Attention and listening
A child with attention and listening difficulties will find it hard to focus their attention on tasks, at the level and amount of time expected for their age.
Please check out the toolkits to the right for help and advice as to how you can help your child before deciding whether a referral into the service is necessary. These toolkits provide advice on how to spot difficulties your child might be having with talking and using language. They give advice on activities you can do at home with your child. You should select the toolkit for the right age group of your child. There are also web links that you may find useful.
It is important to rule out any hearing difficulties – your health visitor or GP can refer your child for a hearing assessment if you are worried or have a concern. It can be difficult to establish if some behaviour is due to difficulties with attention or understanding.
If you have any concerns about the child’s understanding, please refer to Speech and Language Therapy. If you are unsure, contact the Speech and Language Therapy Service on 0300 247 0090 (Mon – Fri 9am-5pm).
If attention and listening is the sole concern, with no concerns about the child’s ability to understand or communicate, then a referral to the SENS service (via your school SENCo) would be most appropriate.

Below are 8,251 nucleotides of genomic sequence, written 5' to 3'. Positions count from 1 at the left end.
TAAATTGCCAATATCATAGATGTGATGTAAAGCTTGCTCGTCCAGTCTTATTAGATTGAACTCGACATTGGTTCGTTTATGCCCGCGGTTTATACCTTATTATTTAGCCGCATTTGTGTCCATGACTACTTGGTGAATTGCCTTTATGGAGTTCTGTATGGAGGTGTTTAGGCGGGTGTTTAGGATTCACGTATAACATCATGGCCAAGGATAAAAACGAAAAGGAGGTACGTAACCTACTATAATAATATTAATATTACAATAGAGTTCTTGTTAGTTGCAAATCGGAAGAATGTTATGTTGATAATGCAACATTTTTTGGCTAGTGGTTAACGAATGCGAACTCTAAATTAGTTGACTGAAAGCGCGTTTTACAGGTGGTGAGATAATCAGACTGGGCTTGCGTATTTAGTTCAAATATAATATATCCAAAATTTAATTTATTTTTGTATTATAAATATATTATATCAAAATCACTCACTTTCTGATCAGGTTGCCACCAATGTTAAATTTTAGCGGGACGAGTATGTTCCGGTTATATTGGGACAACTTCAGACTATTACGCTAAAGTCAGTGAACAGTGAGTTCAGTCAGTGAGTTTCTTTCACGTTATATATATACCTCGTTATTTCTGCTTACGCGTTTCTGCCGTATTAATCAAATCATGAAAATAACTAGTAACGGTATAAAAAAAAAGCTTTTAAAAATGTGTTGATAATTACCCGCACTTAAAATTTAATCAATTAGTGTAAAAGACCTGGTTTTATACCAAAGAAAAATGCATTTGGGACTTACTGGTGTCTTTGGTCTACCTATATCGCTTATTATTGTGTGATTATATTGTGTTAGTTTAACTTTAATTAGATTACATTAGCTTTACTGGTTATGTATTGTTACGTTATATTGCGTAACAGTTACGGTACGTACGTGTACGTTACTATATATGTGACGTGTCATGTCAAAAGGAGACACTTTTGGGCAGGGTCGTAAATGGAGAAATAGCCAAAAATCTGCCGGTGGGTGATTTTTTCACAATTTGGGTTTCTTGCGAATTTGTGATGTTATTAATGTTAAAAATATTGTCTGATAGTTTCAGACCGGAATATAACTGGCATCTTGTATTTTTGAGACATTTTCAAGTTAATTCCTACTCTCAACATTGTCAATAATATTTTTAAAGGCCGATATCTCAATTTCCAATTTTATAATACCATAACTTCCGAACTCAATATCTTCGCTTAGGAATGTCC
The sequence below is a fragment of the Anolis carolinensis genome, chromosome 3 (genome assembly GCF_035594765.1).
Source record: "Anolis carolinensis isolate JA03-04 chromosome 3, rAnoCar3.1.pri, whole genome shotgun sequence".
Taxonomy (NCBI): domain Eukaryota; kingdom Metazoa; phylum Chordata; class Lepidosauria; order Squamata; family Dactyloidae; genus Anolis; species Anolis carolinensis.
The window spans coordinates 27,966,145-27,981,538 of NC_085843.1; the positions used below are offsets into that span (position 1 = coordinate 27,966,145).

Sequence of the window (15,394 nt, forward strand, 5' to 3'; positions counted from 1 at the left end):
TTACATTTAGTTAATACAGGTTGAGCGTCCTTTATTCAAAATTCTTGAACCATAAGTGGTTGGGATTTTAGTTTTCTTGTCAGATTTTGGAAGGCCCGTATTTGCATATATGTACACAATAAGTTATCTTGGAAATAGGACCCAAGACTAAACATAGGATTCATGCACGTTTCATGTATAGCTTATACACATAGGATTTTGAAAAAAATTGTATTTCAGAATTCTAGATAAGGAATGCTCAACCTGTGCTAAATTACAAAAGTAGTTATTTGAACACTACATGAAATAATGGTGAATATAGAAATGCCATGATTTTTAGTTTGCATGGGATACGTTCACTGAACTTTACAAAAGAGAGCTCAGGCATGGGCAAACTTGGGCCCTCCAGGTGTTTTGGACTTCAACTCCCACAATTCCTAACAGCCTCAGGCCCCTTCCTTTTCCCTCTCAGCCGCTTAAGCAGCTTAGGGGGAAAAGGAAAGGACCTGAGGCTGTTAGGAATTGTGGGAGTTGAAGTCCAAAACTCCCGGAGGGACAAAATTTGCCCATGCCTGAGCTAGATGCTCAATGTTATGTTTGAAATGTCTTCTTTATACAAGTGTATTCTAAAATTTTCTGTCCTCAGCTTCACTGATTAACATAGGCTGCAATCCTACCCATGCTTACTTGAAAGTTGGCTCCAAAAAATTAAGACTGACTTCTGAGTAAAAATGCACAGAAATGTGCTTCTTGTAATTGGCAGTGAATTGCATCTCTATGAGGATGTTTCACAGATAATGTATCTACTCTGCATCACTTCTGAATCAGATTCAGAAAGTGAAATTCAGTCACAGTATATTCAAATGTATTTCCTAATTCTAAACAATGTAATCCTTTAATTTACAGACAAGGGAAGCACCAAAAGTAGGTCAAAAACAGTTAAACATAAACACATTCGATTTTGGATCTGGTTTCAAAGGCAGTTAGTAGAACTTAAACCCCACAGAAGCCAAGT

How do I know if my child might have difficulties with their attention and listening?
There are a number of ways you may notice your child has difficulty with their attention and listening. Look out for:
- Difficulties in focusing on activities, especially activities directed by others (for example, listening to a story, taking part in a group game) in noisy and/or unfamiliar environments
- The child not appearing to listen
- Having to repeat instructions several times
- The child moving quickly or flitting between different tasks when playing, rather than settling on one task for a period of time
- The child being highly distractible and turning at every noise
How we can help
Activities we use may include:
- Using visual checklists and timetables to help the child know what is expected of them
- Using timers to help the child know how long they need to focus for
- Gradually building up the length of time the child can concentrate for, with regular breaks
- Practising careful listening in games and activities
Who might my child see?
- A speech and language therapist (if there are concerns about the child’s understanding and/or talking)
- SENS team – to look at how school can use strategies to help
- A community paediatrician – if there are concerns that the child’s attention and listening difficulties are linked to other difficulties/differences